The latest in Livingston County has a woman accused in the alleged beating of her 3-year-old step-grandchild from head to toe.
One of the most notorious and horrific in recent years was the case of 4-year-old Dominick Calhoun, who died nearly two years ago, beaten to death over several days because he wet himself while sitting on a couch. His mother’s boyfriend, Brandon Hayes, was recently found guilty of first-degree murder and torture in his death. His mother, Corrinne Baker, pleaded guilty to second-degree murder and testified against Hayes.
It was a vicious and heart-wrenching end to what appears to have been a short and chaotic life. My heart still holds that little boy deep inside.
Then there are stories of child abuse from coast to coast by non-family members, ranging from the horrendous Penn State allegations of sexual assault by a football coach, to the recent closing of a Los Angeles elementary school after two staffers were accused of abusing students there.
Just when you think there can’t possibly be a story more horrific than the last, another one comes along.
That’s why the recent merging of the Family Resource Center into LACASA is such a big story. The new, bigger and stronger organization the merger creates is wonderful for families and kids.
Some laud the merger as a big deal because it consolidates two non-profits that covered similar ground. Advantage Livingston, the community effort to carve out a plan for this county’s future economic viability, advocates for consolidating services whenever possible; it’s credited by some with sparking consolidation talks between the two non-profits.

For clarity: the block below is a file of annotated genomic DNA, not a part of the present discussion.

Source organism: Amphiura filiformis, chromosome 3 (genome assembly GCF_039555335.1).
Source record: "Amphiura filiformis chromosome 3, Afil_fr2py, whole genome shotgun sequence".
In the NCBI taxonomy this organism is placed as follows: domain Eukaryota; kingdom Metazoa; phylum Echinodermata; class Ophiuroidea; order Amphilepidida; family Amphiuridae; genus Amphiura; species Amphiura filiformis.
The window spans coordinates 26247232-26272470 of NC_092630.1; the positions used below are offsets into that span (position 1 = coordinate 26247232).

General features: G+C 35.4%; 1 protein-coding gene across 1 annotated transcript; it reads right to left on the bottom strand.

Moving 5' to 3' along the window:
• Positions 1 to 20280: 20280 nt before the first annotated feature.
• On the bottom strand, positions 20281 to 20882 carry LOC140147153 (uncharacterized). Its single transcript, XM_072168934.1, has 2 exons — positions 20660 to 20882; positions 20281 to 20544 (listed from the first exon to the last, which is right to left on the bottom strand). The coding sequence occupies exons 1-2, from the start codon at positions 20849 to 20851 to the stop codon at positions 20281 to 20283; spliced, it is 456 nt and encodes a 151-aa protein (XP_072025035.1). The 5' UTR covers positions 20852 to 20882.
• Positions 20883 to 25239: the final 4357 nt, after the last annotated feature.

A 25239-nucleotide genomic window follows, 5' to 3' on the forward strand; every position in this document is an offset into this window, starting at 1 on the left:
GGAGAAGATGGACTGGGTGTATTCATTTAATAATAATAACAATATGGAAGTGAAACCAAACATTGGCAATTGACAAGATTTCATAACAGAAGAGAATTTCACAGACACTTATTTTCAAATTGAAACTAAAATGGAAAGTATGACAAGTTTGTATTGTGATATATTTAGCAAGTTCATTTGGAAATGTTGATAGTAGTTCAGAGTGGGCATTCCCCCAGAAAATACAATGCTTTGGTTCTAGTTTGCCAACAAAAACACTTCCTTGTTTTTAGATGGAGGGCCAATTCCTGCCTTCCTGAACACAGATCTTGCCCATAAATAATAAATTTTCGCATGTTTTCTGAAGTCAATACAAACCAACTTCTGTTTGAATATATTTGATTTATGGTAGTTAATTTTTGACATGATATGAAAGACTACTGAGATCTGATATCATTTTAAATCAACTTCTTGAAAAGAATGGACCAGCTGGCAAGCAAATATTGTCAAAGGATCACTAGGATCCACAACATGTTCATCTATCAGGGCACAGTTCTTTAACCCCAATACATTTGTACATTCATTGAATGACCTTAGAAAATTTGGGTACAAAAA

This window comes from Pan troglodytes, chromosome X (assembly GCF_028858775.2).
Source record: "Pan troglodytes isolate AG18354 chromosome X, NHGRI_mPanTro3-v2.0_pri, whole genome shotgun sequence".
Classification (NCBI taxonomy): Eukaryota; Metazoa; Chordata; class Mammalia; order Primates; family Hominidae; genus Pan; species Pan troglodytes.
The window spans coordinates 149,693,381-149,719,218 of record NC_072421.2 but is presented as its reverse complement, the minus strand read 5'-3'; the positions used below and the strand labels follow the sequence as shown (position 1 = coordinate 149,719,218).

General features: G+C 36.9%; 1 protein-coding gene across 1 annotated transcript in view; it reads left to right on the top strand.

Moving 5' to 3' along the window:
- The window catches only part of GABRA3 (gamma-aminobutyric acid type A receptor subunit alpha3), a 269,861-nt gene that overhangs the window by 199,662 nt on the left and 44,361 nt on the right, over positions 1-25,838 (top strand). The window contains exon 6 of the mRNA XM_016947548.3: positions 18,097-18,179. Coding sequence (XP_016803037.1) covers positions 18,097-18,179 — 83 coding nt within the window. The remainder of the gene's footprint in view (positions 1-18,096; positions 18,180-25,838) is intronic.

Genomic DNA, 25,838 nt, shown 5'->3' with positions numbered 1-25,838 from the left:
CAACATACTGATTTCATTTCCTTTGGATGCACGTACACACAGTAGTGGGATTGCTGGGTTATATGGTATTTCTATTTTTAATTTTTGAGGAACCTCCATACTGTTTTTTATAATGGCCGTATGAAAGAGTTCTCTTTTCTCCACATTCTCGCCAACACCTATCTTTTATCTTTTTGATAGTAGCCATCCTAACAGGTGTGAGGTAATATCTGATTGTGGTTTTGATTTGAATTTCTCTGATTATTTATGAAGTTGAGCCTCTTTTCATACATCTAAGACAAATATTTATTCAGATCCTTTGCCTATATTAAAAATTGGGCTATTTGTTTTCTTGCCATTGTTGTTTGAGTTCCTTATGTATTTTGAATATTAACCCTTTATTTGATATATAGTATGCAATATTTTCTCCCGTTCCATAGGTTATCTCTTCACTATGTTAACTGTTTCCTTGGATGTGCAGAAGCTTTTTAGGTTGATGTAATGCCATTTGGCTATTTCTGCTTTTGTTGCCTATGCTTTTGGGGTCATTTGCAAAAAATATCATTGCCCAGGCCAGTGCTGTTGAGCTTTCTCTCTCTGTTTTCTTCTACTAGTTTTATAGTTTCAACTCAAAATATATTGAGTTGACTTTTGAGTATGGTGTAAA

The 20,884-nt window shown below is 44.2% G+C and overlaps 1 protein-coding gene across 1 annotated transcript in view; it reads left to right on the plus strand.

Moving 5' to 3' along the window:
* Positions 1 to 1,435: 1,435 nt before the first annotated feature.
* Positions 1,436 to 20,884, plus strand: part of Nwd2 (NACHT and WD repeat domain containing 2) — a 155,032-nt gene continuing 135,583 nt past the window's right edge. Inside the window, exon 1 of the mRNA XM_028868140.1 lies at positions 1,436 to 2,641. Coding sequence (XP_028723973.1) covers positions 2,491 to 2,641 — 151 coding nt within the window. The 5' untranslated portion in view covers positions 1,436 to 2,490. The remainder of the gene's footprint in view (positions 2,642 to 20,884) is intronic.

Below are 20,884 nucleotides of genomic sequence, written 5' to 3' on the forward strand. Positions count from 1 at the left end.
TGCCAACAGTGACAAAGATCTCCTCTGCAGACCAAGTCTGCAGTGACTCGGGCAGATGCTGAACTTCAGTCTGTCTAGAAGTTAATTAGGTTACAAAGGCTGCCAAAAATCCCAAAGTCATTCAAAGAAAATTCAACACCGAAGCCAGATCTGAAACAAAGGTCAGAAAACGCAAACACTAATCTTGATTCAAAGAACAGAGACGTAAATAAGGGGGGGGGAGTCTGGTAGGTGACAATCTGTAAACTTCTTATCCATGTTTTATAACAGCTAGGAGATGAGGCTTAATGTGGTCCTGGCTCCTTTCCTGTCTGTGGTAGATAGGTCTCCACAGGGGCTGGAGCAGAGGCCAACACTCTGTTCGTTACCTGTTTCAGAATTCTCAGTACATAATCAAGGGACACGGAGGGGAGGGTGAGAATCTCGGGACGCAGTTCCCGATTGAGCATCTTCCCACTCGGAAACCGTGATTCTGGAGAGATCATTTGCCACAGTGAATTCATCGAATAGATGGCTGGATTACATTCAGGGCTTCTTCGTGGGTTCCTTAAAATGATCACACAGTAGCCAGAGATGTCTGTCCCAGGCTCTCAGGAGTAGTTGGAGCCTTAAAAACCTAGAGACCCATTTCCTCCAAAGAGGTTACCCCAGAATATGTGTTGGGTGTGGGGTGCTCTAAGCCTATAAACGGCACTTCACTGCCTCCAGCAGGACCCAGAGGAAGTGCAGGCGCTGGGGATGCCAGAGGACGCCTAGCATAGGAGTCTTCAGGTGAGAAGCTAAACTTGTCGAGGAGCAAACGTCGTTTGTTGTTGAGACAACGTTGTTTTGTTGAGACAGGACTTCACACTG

Both organizations made it their mission to protect children from abuse and neglect, so their marriage of sorts stands as a beacon of hope. Frankly, I like to think of it as two superheroes joining forces for the good of children and humanity.
I am a long-time LACASA board member, and I believe deeply that being safe in one’s home is a basic human right. Home should be a haven, a soft spot to land when the going gets tough, a supportive place to learn and grow, certainly not a den of horror.
Little Dominick Calhoun, failed by a dysfunctional family and imperfect community checks and balances, never really had a chance, it seems. But lots of kids and families get the support and help they need because of organizations like LACASA and the Family Resource Center.
The work to educate the community, support families and advocate for victims of violence is never easy; oftentimes, it’s downright depressing and maddening and frustrating. But it’s important work that must be done.
The merging of the Family Resource Center into LACASA is a wonderful thing for this community, for lots of different reasons, but especially so because it creates a larger and even-stronger agency to work on behalf of our smallest and most vulnerable members.